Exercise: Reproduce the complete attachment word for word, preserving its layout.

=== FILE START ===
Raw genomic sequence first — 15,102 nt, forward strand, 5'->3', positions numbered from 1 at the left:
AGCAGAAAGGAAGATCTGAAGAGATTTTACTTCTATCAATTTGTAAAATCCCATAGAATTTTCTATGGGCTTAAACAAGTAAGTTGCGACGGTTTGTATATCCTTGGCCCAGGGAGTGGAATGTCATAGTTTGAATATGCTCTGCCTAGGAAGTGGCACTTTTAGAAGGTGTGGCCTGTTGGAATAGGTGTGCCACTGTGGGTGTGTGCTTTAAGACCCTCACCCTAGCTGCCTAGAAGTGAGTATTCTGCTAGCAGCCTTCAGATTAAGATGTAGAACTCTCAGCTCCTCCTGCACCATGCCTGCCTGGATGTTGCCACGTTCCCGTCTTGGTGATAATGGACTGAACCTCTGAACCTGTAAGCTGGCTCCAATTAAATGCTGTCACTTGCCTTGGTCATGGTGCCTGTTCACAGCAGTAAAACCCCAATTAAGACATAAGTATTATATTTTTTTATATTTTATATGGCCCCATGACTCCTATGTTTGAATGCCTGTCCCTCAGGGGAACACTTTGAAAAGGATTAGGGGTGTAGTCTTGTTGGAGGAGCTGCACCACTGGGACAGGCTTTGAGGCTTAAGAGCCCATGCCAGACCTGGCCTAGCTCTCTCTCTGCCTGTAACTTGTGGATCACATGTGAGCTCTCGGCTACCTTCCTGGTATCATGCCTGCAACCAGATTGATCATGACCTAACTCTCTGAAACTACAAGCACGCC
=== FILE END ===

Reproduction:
Raw genomic sequence first — 15,102 nt, forward strand, 5'->3', positions numbered from 1 at the left:
AGCAGAAAGGAAGATCTGAAGAGATTTTACTTCTATCAATTTGTAAAATCCCATAGAATTTTCTATGGGCTTAAACAAGTAAGTTGCGACGGTTTGTATATCCTTGGCCCAGGGAGTGGAATGTCATAGTTTGAATATGCTCTGCCTAGGAAGTGGCACTTTTAGAAGGTGTGGCCTGTTGGAATAGGTGTGCCACTGTGGGTGTGTGCTTTAAGACCCTCACCCTAGCTGCCTAGAAGTGAGTATTCTGCTAGCAGCCTTCAGATTAAGATGTAGAACTCTCAGCTCCTCCTGCACCATGCCTGCCTGGATGTTGCCACGTTCCCGTCTTGGTGATAATGGACTGAACCTCTGAACCTGTAAGCTGGCTCCAATTAAATGCTGTCACTTGCCTTGGTCATGGTGCCTGTTCACAGCAGTAAAACCCCAATTAAGACATAAGTATTATATTTTTTTATATTTTATATGGCCCCATGACTCCTATGTTTGAATGCCTGTCCCTCAGGGGAACACTTTGAAAAGGATTAGGGGTGTAGTCTTGTTGGAGGAGCTGCACCACTGGGACAGGCTTTGAGGCTTAAGAGCCCATGCCAGACCTGGCCTAGCTCTCTCTCTGCCTGTAACTTGTGGATCACATGTGAGCTCTCGGCTACCTTCCTGGTATCATGCCTGCAACCAGATTGATCATGACCTAACTCTCTGAAACTACAAGCACGCC